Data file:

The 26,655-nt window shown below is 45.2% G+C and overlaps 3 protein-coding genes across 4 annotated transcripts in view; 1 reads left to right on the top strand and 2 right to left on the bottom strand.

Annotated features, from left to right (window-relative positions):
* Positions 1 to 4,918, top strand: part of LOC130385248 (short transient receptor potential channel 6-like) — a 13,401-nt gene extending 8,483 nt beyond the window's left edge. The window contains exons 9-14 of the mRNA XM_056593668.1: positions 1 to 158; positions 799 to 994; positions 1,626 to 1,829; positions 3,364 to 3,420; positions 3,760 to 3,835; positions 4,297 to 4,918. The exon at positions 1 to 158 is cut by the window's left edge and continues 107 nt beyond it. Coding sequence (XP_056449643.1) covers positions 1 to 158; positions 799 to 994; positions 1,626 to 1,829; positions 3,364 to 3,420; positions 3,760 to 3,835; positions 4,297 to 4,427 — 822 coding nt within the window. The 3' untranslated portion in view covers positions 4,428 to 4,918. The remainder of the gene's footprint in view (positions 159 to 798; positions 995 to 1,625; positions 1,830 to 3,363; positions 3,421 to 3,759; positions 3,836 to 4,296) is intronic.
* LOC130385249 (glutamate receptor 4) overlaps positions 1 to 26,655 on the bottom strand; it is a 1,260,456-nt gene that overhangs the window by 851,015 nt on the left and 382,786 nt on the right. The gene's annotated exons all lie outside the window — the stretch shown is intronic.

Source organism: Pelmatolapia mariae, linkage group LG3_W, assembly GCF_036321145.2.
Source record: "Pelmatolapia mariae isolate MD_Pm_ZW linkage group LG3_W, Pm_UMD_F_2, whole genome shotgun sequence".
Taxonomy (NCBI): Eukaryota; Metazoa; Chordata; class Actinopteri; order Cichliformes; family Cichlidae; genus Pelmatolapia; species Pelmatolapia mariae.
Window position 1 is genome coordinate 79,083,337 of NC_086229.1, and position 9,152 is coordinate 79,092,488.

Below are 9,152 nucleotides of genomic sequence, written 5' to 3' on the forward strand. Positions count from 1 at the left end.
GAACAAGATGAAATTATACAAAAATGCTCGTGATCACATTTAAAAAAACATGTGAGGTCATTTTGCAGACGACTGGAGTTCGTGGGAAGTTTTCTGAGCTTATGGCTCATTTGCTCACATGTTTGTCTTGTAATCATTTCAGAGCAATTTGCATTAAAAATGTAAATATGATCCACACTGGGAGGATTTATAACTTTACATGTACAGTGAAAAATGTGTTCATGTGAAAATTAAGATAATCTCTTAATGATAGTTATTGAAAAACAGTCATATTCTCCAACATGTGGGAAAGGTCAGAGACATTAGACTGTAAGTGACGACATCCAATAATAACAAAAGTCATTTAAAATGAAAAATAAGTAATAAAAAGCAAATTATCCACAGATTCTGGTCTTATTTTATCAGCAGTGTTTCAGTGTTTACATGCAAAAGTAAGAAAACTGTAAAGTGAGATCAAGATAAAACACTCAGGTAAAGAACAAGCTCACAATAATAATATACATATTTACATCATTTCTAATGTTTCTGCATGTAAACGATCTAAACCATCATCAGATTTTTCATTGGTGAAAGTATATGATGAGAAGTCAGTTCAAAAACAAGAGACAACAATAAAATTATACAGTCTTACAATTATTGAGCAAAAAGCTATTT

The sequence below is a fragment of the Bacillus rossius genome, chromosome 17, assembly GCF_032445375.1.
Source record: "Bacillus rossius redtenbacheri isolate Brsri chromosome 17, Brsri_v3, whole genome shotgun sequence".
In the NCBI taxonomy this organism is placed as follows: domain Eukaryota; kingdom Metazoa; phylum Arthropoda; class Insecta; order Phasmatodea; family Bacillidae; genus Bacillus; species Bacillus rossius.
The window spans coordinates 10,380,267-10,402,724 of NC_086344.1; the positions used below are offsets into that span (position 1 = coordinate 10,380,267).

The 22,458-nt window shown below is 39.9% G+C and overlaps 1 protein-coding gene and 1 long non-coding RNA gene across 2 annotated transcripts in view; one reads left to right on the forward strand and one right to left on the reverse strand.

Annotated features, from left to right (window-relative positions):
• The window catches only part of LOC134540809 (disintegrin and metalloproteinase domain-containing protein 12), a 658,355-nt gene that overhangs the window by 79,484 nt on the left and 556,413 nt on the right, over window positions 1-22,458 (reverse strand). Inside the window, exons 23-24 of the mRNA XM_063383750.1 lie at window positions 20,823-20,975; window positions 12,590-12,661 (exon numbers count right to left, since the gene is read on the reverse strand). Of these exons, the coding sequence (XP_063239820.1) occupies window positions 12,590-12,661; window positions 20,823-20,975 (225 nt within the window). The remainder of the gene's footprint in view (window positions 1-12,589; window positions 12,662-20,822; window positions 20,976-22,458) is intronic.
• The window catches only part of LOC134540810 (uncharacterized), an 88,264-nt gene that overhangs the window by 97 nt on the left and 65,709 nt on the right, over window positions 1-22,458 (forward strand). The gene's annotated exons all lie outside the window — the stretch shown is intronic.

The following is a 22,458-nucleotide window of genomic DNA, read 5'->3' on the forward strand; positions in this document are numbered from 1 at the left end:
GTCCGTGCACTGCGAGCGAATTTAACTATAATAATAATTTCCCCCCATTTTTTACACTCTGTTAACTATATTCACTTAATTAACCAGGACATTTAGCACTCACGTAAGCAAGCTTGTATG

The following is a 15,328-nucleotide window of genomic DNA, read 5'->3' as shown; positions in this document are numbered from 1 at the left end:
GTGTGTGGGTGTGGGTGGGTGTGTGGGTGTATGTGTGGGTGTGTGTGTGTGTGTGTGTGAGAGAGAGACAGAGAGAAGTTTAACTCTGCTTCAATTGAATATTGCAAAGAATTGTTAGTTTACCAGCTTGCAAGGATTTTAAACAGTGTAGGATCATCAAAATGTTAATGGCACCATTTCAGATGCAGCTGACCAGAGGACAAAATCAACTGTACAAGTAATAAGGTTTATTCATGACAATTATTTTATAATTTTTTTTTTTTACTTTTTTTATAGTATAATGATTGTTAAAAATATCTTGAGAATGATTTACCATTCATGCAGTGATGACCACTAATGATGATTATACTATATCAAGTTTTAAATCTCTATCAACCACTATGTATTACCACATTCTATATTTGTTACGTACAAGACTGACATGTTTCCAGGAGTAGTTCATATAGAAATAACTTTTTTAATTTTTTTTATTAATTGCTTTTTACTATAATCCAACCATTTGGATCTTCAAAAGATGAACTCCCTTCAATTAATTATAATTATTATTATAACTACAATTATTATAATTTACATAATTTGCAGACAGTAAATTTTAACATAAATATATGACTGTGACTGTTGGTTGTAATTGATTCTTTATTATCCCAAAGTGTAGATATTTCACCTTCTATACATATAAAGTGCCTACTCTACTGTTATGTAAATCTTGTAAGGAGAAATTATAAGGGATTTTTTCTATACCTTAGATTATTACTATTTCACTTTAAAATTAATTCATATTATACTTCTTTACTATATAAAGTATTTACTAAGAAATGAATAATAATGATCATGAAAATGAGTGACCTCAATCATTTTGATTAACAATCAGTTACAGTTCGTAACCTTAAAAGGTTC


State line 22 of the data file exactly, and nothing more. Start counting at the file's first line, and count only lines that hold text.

GTGTGTGGGTGTGGGTGGGTGTGTGGGTGTATGTGTGGGTGTGTGTGTGTGTGTGTGTGAGAGAGAGACAGAGAGAAGTTTAACTCTGCTTCAATTGAATATTGCAAAGAATTGTTAGTTTACCAGCTTGCAAGGATTTTAAACAGTGTAGGATCATCAAAATGTTAATGGCACCATTTCAGATGCAGCTGACCAGAGGACAAAATCAACTGTACAAGTAATAAGGTTTATTCATGACAATTATTTTATAATTTTTTTTTTTTACTTTTTTTATAGTATAATGATTGTTAAAAATATCTTGAGAATGATTTACCATTCATGCAGTGATGACCACTAATGATGATTATACTATATCAAGTTTTAAATCTCTATCAACCACTATGTATTACCACATTCTATATTTGTTACGTACAAGACTGACATGTTTCCAGGAGTAGTTCATATAGAAATAACTTTTTTAATTTTTTTTATTAATTGCTTTTTACTATAATCCAACCATTTGGATCTTCAAAAGATGAACTCCCTTCAATTAATTATAATTATTATTATAACTACAATTATTATAATTTACATAATTTGCAGACAGTAAATTTTAACATAAATATATGACTGTGACTGTTGGTTGTAATTGATTCTTTATTATCCCAAAGTGTAGATATTTCACCTTCTATACATATAAAGTGCCTACTCTACTGTTATGTAAATCTTGTAAGGAGAAATTATAAGGGATTTTTTCTATACCTTAGATTATTACTATTTCACTTTAAAATTAATTCATATTATACTTCTTTACTATATAAAGTATTTACTAAGAAATGAATAATAATGATCATGAAAATGAGTGACCTCAATCATTTTGATTAACAATCAGTTACAGTTCGTAACCTTAAAAGGTTC